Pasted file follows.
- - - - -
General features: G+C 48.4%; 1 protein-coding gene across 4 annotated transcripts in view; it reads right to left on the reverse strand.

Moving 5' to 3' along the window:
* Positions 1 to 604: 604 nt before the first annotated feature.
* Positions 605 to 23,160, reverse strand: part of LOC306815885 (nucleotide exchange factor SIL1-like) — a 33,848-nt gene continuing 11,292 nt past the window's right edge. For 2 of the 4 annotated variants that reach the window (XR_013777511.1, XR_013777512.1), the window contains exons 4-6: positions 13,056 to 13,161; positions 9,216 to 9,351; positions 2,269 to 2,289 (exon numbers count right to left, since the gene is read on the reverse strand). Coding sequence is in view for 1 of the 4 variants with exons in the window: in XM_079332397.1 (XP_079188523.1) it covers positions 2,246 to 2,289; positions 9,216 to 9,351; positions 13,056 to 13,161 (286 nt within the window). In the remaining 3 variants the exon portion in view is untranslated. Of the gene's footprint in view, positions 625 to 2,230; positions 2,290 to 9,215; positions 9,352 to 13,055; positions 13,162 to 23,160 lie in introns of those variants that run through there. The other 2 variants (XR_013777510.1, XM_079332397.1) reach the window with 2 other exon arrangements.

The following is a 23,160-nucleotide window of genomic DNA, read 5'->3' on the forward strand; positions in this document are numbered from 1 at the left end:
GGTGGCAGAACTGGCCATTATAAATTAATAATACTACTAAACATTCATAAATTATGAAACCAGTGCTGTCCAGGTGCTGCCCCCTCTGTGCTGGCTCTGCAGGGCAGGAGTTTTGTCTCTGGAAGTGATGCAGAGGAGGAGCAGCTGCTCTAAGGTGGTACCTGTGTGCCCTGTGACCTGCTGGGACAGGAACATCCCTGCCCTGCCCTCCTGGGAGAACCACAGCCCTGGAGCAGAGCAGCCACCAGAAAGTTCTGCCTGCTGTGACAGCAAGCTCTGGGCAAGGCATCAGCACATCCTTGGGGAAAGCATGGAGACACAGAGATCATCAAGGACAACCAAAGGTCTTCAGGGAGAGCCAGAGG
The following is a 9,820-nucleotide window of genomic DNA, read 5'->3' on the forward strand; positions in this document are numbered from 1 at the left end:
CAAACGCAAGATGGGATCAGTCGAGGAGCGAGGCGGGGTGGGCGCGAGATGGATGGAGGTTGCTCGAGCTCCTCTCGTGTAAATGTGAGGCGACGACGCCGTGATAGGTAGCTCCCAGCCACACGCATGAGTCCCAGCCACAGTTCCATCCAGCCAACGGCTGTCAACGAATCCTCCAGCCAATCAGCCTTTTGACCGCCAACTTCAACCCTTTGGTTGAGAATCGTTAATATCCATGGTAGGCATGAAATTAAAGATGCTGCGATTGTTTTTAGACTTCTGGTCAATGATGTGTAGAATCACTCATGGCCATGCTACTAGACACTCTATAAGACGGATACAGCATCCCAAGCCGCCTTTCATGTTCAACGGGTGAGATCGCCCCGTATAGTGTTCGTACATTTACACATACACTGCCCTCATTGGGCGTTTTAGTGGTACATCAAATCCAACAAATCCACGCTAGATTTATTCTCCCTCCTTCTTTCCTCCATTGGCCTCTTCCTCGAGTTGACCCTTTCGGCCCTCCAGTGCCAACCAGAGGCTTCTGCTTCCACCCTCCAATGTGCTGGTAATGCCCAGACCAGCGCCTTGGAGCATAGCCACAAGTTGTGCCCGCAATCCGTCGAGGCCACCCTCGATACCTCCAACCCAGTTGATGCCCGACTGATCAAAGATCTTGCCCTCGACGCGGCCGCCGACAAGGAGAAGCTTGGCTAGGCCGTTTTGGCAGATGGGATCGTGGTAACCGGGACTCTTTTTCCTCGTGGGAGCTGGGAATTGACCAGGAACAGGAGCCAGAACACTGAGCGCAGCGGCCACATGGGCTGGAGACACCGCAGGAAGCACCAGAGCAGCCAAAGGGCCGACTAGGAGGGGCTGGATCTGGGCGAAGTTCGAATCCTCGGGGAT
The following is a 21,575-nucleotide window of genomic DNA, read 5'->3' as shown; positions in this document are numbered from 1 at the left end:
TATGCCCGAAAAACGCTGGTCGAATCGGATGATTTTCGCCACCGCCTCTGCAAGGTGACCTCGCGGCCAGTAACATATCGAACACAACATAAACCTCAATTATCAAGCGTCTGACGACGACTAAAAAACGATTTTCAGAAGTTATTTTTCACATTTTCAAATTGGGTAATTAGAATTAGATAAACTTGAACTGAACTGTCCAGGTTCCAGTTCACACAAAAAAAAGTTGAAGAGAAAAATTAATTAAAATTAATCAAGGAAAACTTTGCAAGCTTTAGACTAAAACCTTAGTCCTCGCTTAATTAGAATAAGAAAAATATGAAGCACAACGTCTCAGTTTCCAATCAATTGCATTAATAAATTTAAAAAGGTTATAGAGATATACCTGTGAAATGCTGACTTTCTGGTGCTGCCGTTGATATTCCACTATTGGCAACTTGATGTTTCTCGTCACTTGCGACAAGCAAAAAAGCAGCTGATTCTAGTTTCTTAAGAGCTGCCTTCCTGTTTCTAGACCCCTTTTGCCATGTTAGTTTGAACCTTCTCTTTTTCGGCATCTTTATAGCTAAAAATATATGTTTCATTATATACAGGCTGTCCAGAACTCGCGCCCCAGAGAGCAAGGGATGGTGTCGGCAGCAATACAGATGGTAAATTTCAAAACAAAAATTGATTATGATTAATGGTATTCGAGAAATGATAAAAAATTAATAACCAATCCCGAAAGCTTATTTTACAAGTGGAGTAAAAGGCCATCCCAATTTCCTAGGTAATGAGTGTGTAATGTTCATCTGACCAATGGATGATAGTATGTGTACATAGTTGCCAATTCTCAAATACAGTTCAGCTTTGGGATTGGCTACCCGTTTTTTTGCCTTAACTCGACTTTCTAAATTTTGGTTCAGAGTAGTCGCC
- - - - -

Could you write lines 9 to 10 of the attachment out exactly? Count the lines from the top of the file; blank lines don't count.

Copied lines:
The following is a 21,575-nucleotide window of genomic DNA, read 5'->3' as shown; positions in this document are numbered from 1 at the left end:
TATGCCCGAAAAACGCTGGTCGAATCGGATGATTTTCGCCACCGCCTCTGCAAGGTGACCTCGCGGCCAGTAACATATCGAACACAACATAAACCTCAATTATCAAGCGTCTGACGACGACTAAAAAACGATTTTCAGAAGTTATTTTTCACATTTTCAAATTGGGTAATTAGAATTAGATAAACTTGAACTGAACTGTCCAGGTTCCAGTTCACACAAAAAAAAGTTGAAGAGAAAAATTAATTAAAATTAATCAAGGAAAACTTTGCAAGCTTTAGACTAAAACCTTAGTCCTCGCTTAATTAGAATAAGAAAAATATGAAGCACAACGTCTCAGTTTCCAATCAATTGCATTAATAAATTTAAAAAGGTTATAGAGATATACCTGTGAAATGCTGACTTTCTGGTGCTGCCGTTGATATTCCACTATTGGCAACTTGATGTTTCTCGTCACTTGCGACAAGCAAAAAAGCAGCTGATTCTAGTTTCTTAAGAGCTGCCTTCCTGTTTCTAGACCCCTTTTGCCATGTTAGTTTGAACCTTCTCTTTTTCGGCATCTTTATAGCTAAAAATATATGTTTCATTATATACAGGCTGTCCAGAACTCGCGCCCCAGAGAGCAAGGGATGGTGTCGGCAGCAATACAGATGGTAAATTTCAAAACAAAAATTGATTATGATTAATGGTATTCGAGAAATGATAAAAAATTAATAACCAATCCCGAAAGCTTATTTTACAAGTGGAGTAAAAGGCCATCCCAATTTCCTAGGTAATGAGTGTGTAATGTTCATCTGACCAATGGATGATAGTATGTGTACATAGTTGCCAATTCTCAAATACAGTTCAGCTTTGGGATTGGCTACCCGTTTTTTTGCCTTAACTCGACTTTCTAAATTTTGGTTCAGAGTAGTCGCC